Kim Dotcom granted three basic human rights: can now swim, prep debut album

Many of Kim Dotcom's self-evident human rights have been restored. It appears, however, that he still languishes without a helicopter.


Chase Hoffberger

Internet Culture

Published Apr 2, 2012   Updated Jun 2, 2021, 7:08 pm CDT

A New Zealand court has granted embattled MegaUpload founder Kim Dotcom three basic human rights while out on bail awaiting a United States trial for racketeering, copyright infringement, and money laundering charges, Torrentfreak has reported.

The eccentric Dotcom has obtained access to the Internet and can now use the swimming pool in his mansion to alleviate his back pain. An aspiring musician, Dotcom may also travel to Auckland twice a week to finish work on an album that he’d been working prior to his January arrest.

Dotcom, 38, was arrested on Jan. 20 by the New Zealand government after United States authorities seized control of MegaUpload, a cyberlocker site that allows users to store files that other individuals can then download via a URL. The site is ostensibly legal and purely for storage purposes, though the indictment brought against him stated that the site was a facility for money laundering and copyright infringement.

Dotcom was released on bail on Feb. 22, but his freedom came with a number of stringent restrictions. Among them, Dotcom was forbidden from landing helicopters on his property, had to give police 24 hours notice before he left his home, and was not allowed to travel more than 80 kilometers from his primary residence.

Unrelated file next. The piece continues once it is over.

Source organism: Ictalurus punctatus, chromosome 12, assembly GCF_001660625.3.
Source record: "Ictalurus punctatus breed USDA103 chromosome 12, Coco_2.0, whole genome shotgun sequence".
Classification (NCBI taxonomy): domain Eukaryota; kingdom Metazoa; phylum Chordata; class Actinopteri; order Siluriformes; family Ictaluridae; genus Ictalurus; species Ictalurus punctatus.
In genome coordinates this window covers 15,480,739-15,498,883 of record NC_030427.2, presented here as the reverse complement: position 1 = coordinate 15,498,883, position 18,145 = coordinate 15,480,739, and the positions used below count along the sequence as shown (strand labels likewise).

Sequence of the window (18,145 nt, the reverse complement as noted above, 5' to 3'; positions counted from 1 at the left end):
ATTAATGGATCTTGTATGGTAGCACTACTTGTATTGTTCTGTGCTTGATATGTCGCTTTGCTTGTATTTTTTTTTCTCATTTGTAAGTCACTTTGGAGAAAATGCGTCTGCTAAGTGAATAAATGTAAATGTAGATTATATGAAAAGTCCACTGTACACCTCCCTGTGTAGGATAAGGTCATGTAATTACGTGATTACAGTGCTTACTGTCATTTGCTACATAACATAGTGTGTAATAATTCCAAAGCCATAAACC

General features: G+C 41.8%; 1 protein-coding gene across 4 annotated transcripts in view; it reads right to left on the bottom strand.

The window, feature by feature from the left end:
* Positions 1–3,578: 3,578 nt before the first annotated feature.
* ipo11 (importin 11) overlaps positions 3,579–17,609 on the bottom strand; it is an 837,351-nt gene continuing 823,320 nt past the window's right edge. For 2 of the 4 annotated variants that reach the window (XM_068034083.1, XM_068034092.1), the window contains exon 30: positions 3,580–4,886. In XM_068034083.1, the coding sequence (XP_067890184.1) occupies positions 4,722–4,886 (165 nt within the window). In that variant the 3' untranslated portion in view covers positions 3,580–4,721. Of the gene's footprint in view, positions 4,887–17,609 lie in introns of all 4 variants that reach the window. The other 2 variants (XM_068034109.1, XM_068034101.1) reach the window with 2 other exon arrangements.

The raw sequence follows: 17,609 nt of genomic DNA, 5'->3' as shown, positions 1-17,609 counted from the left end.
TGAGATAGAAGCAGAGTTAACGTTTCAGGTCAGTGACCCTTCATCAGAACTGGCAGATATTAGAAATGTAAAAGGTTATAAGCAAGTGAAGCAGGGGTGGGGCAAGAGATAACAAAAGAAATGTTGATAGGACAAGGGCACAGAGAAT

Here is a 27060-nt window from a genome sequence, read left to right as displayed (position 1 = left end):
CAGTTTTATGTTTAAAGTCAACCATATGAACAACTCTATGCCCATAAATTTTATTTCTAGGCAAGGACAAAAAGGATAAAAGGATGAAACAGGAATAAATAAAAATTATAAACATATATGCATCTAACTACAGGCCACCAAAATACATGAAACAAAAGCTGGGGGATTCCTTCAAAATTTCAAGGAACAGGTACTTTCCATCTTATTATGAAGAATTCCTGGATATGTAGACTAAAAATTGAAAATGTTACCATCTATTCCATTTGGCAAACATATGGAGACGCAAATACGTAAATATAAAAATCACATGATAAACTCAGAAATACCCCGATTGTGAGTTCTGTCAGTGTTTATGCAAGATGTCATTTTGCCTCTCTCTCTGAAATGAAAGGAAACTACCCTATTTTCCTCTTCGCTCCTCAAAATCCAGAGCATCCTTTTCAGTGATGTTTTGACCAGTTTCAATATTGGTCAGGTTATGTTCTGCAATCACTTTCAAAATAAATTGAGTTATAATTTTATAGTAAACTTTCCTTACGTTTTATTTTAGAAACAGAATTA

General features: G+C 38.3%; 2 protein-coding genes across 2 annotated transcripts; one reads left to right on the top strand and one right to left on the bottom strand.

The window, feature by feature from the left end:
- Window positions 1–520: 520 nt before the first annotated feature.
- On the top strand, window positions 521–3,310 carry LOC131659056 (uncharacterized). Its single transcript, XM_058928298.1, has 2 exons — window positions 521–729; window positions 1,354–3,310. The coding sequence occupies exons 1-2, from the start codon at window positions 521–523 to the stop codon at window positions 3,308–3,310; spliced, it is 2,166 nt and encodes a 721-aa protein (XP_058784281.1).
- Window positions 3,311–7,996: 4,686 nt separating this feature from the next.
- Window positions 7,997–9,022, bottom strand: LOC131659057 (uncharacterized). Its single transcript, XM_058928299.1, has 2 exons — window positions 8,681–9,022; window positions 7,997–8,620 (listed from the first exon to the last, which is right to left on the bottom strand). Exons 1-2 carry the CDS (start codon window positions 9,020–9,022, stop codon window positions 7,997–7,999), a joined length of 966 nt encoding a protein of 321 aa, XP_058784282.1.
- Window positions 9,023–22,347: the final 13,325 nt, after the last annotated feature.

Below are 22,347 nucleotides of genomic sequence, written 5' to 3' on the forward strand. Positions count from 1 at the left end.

Speaking before a North Shore District Court on Monday, Dotcom’s legal team requested that their client receive Internet access so that he could properly mount his defense in the U.S. trial. (At his bail hearing in February, Dotcom’s lawyer Paul Davison argued that restricting Internet access was “like saying he shouldn’t have access to a telephone, it’s such a fundamental means of communication.”)

Obtaining permission to work on his album—which Dotcom has tried to justify as an exercise of his fundamental right to generate revenue however he can—proved slightly more difficult. The prosecution immediately objected to the request, saying that it was unlikely to achieve commercial success. After hearing arguments, the court ruled that Dotcom had behaved properly while on bail and could resume operations in Auckland’s Roundhead Studios.

Dotcom’s aspiration of profiting off album sales is an ironic one. As the CEO of one of the largest cyberlocker sites on the Internet, Dotcom was largely responsible for facilitating the cost-free sharing of over $500 million in online content, a legitimate portion of which came at the expense of musicians whose materials were being illegally uploaded onto the site and transferred from one party to another.

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*First Published: Apr 2, 2012, 6:03 pm CDT